Cleveland, OH (October 13, 2017) –Beyond Angkor: Cambodian Sculpture from Banteay Chhmar features an unprecedented loan from the National Museum of Cambodia consisting of a section of the 800-year-old sculpted enclosure wall of the great royal temple at Banteay Chhmar. Intricately carved, the wall depicts a larger-than-life image of the bodhisattva of compassion in the form of the 10-armed Lokeshvara, “Lord of the World,” surrounded by devotees. In 2015 the Cleveland Museum of Art forged a Cultural Cooperation Agreement with the National Museum of Cambodia, following the transfer of a tenth-century Khmer sculpture of the monkey god Hanuman from Cleveland to Cambodia. The agreement allowed for exceptional works of art to be lent for exhibition at the CMA in order to promote knowledge and appreciation of Cambodia’s cultural heritage. Complementing the 9-foot tall by 12-foot wide sculpture will be works from the CMA’s renowned collection of Cambodian art. The works on view will be contextualized by immersive photographs of the Banteay Chhmar site by Jaroslav Poncar, a photographer and professor of optics at the University of Cologne in Germany, and digital reconstructions by archaeological architect Olivier Cunin. Beyond Angkor: Cambodian Sculpture from Banteay Chhmar is on view in the Kelvin and Eleanor Smith Foundation Exhibition Gallery beginning Saturday, October 14, 2017, through January 7, 2018.
“The opportunity to display this remarkable sculpture is the result of our warm relationship with the Kingdom of Cambodia and the Cultural Cooperation Agreement that we signed with the National Museum of Cambodia,” said William Griswold, director of the Cleveland Museum of Art. “We are grateful to the Ministry of Culture and Fine Arts of the Kingdom of Cambodia and to the National Museum in Phnom Penh for their generosity and approval of this major loan. We are very enthusiastic about continuing our work together, and enhancing awareness of Cambodia’s art, history and culture in Cleveland and the United States.”
“The bas-reliefs from the reign of the celebrated King Jayavarman VII (reigned 1181–1218) are among the wonders of Cambodian art, and only two of his great monuments have them: his temples at the capital of Angkor and his ‘second citadel’ at Banteay Chhmar,” said Sonya Rhie Mace, the George P. Bickford curator of Indian and southeast Asian art and interim curator of Islamic art. “This exhibition displays a unique section of the bas-relief from Banteay Chhmar in controlled gallery conditions for the first time, so the beauty and power of the sophisticated carving can be seen in their best light. The underlying message of the sculptural tableau is universal: redemption and salvation of suffering souls.”
Sculpted Cambodian temple walls cannot typically be seen in museums, because they are integral parts of the architectural monument itself. To view them, one must travel to the site. This section with the ten-armed Lokeshvara, however, was removed with heavy equipment and trucks in 1998 for illicit sale in Thailand. It was seized by authorities at the border and then sent to the National Museum of Cambodia in Phnom Penh for safe keeping. It is being lent to this exhibition for the first time, to one venue only: the Cleveland Museum of Art.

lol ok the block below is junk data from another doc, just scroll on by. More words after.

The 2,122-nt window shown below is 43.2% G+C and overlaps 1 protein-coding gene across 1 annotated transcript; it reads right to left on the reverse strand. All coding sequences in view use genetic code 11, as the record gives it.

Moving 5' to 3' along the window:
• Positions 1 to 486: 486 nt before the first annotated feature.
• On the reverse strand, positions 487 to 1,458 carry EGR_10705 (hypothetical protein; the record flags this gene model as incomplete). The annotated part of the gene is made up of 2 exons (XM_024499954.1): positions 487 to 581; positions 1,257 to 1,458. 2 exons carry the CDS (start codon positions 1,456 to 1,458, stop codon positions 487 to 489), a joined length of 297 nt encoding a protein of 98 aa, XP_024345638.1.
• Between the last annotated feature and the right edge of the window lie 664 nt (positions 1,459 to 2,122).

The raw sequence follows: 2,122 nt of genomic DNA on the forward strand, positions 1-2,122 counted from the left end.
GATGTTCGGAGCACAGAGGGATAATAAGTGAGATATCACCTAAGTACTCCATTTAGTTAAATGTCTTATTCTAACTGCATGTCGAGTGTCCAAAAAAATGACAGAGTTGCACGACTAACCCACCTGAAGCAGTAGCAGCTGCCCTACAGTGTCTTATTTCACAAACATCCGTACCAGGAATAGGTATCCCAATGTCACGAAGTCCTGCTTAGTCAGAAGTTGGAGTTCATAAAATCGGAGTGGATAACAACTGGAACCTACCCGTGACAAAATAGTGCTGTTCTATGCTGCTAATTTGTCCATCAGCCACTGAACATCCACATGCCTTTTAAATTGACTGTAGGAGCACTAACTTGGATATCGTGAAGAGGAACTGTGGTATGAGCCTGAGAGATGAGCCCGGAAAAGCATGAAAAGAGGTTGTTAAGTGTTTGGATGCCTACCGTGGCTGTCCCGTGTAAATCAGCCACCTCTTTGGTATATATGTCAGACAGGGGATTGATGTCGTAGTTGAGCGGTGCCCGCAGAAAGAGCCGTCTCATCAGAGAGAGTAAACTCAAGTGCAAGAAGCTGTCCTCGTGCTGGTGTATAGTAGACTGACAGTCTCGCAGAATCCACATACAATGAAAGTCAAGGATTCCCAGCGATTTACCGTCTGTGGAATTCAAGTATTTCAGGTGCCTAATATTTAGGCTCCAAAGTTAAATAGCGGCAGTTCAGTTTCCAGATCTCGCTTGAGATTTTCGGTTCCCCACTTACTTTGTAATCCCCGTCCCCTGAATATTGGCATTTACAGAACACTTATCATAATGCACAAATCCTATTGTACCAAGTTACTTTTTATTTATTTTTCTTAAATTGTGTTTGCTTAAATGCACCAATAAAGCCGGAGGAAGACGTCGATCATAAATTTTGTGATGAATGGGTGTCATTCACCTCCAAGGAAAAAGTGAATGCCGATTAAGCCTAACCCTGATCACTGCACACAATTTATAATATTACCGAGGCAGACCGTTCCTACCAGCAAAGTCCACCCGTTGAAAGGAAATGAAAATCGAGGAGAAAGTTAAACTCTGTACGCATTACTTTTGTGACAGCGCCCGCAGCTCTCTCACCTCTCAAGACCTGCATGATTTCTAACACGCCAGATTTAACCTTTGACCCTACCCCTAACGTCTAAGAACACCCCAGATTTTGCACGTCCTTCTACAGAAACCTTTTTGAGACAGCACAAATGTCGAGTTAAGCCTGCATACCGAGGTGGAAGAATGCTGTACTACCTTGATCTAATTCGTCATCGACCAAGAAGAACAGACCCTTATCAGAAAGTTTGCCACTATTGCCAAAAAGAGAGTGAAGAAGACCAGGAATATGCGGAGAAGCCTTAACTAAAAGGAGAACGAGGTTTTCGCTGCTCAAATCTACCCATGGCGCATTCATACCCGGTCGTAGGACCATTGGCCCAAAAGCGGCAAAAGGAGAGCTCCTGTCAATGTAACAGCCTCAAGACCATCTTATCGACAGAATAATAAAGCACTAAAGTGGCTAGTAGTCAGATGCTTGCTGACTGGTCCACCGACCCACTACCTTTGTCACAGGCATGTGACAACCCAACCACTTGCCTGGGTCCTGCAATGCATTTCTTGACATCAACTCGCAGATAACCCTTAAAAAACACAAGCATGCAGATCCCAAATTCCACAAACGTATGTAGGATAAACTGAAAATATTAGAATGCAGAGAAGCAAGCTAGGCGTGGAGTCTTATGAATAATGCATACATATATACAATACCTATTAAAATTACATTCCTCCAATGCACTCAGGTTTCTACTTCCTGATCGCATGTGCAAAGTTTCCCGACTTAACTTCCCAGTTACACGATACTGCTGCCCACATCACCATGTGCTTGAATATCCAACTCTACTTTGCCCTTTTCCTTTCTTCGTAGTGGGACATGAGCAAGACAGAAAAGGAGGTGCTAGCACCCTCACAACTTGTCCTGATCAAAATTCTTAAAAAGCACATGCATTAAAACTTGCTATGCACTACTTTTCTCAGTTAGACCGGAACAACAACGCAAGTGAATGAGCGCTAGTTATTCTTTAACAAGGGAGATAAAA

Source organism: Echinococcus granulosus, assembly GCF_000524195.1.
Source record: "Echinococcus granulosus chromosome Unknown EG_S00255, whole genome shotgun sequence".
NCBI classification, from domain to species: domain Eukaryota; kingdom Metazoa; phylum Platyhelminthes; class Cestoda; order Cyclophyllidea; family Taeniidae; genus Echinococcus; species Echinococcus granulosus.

Banteay Chhmar’s location is remote and after the demise of the Khmer Empire in the mid-1400s, the temple escaped occupation and alteration by followers of other religions, and thus stands as an important document of Buddhist art and religion during Cambodia’s Angkorian period. Its inclusion in this exhibition has resulted in new discoveries about its meaning and function, made possible through the generous collaboration of scholars and specialists around the world.
Highlights in Beyond Angkor: Cambodian Sculpture from Banteay Chhmar
Bas-relief of Ten-armed Lokeshvara, about 1216. Northwestern Cambodia, Banteay Chhmar, west wall, reign of Jayavarman VII. Sandstone; 53 blocks, section averaging 275 x 325 x 22 cm. National Museum of Cambodia, Phnom Penh, Ka.2859. © École française d’Extrême-Orient, fonds Cambodge, CAM10921
No mortar was used in the construction of Cambodian temples; the blocks were supported solely by gravity. Blocks of sandstone were moved from quarry sites using elephants and oxen and were dry-laid one on the other, using ropes and wooden gantries, or cranes. Holes visible in the front face of blocks were for inserting wooden pins attached to gantry ropes. They would have been filled with sandstone plugs, and the carvings then made in situ. The bas-reliefs were carved only on the side of the enclosure wall facing out; they may have been painted, but no trace of pigment has been identified. Entire villages of people from all over the empire would move to a temple construction site on a rotating basis to work on building the imperial monuments and to support the needs of the workforce.